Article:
Whores of Babylon: Catholicism, Gender, and Seventeenth-Century Print Culture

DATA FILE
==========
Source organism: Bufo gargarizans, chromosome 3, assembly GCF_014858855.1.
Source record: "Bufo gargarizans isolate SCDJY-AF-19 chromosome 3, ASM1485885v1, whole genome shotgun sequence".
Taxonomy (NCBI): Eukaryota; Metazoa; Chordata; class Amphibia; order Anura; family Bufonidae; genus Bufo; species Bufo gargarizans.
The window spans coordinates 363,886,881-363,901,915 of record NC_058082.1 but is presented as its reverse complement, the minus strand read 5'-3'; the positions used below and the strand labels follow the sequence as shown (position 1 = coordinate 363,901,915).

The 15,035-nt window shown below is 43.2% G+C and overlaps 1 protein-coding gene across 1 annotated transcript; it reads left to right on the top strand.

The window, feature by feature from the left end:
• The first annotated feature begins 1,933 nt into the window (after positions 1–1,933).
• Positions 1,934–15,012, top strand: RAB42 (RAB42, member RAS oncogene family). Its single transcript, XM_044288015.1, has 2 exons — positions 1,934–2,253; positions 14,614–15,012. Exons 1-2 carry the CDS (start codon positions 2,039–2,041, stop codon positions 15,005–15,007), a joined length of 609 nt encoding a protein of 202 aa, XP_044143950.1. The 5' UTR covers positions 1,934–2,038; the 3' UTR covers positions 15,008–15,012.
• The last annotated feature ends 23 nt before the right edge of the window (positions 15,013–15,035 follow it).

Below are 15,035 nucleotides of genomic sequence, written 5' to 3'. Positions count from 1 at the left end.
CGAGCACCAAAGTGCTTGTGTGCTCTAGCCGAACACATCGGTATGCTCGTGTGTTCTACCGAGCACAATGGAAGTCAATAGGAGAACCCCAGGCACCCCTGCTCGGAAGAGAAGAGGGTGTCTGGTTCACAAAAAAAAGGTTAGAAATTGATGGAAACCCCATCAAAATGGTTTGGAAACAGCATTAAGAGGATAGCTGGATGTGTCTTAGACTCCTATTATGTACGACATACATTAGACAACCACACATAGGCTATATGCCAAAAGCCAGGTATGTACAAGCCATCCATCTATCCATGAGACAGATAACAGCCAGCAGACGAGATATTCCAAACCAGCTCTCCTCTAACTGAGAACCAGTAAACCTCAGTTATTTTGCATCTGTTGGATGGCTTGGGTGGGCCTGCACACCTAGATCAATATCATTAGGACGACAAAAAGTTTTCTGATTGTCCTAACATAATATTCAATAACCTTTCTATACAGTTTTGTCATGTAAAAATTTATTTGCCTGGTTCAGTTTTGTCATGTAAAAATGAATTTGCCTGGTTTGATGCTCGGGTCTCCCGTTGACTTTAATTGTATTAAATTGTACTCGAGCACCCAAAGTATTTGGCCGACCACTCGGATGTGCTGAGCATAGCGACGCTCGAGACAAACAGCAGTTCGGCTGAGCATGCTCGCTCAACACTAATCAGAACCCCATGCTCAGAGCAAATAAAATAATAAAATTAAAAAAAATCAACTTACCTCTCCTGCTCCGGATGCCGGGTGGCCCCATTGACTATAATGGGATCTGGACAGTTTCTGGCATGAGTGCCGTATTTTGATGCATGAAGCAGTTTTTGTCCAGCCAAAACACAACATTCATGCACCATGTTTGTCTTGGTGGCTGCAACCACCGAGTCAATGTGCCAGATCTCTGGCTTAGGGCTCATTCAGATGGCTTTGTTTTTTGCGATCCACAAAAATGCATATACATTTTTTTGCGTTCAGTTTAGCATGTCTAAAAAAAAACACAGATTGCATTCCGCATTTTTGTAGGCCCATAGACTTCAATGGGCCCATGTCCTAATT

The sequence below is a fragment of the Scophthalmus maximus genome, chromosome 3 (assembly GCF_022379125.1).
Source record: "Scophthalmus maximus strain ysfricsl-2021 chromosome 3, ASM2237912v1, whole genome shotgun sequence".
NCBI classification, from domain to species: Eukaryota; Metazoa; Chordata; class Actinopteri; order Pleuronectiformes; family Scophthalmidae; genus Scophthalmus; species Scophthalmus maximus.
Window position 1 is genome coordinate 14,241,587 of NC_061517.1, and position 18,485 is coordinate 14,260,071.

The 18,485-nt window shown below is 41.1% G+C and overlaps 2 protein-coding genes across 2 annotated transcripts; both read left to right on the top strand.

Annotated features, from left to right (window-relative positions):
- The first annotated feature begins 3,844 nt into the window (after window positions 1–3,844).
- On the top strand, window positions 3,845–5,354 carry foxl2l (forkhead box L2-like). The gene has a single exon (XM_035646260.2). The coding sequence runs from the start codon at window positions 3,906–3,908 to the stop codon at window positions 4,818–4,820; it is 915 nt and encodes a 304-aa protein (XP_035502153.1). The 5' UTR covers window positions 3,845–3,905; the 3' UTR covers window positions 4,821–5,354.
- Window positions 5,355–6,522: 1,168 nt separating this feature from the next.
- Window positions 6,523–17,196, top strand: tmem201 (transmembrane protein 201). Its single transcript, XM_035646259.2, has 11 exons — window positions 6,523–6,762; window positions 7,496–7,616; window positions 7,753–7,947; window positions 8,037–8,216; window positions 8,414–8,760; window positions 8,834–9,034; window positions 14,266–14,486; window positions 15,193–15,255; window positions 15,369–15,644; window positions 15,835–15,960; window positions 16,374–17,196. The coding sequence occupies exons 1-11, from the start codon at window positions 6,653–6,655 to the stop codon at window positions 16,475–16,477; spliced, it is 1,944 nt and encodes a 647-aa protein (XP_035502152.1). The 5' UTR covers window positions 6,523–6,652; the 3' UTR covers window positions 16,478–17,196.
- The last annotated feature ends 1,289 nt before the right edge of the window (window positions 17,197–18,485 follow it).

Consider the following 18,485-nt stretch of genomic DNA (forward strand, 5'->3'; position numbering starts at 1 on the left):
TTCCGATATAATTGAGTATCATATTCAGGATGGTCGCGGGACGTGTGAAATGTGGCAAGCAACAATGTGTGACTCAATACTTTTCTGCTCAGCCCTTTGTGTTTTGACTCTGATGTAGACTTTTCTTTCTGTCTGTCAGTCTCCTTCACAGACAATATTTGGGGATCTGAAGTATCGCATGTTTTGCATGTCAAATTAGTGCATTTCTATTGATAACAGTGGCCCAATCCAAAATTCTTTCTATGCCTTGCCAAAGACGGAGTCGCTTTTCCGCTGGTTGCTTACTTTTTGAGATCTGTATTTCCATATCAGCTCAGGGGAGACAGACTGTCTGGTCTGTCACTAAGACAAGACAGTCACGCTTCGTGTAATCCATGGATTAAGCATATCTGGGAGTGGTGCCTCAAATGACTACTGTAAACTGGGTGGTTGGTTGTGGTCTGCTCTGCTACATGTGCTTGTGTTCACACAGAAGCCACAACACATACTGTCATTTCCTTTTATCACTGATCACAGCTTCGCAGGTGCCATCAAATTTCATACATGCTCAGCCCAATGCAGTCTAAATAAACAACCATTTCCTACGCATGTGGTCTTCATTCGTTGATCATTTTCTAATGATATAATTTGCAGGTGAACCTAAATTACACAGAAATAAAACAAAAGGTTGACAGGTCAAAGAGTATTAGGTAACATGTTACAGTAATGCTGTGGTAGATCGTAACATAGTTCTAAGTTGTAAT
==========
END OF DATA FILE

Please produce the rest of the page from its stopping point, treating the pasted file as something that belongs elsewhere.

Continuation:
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In Whores of Babylon, Frances E. Dolan offers a perceptive study of the central role that Catholics and Catholicism played in early modern English law, literature, and politics. She contends that despite sharing the same blood, origins, and history as their Protestant antagonists, Catholics provoked more prolific and intemperate visual and verbal representation, and more elaborate and sustained legal regulation, than any other marginal group in seventeenth-century England. This careful and thorough study examines legal and literary representations of the Catholic menace during three crises in Protestant/Catholic relations, from the Gunpowder Plot (1605) to the Popish Plot and Meal Tub Plot (1678-80). It also offers the first sustained analysis of the extent to which gender issues informed both Catholicism and anti-Catholicism in the early modern period. Available for the first time in paperback, this book will appeal to scholars and students of early modern England, Catholic history, and gender studies.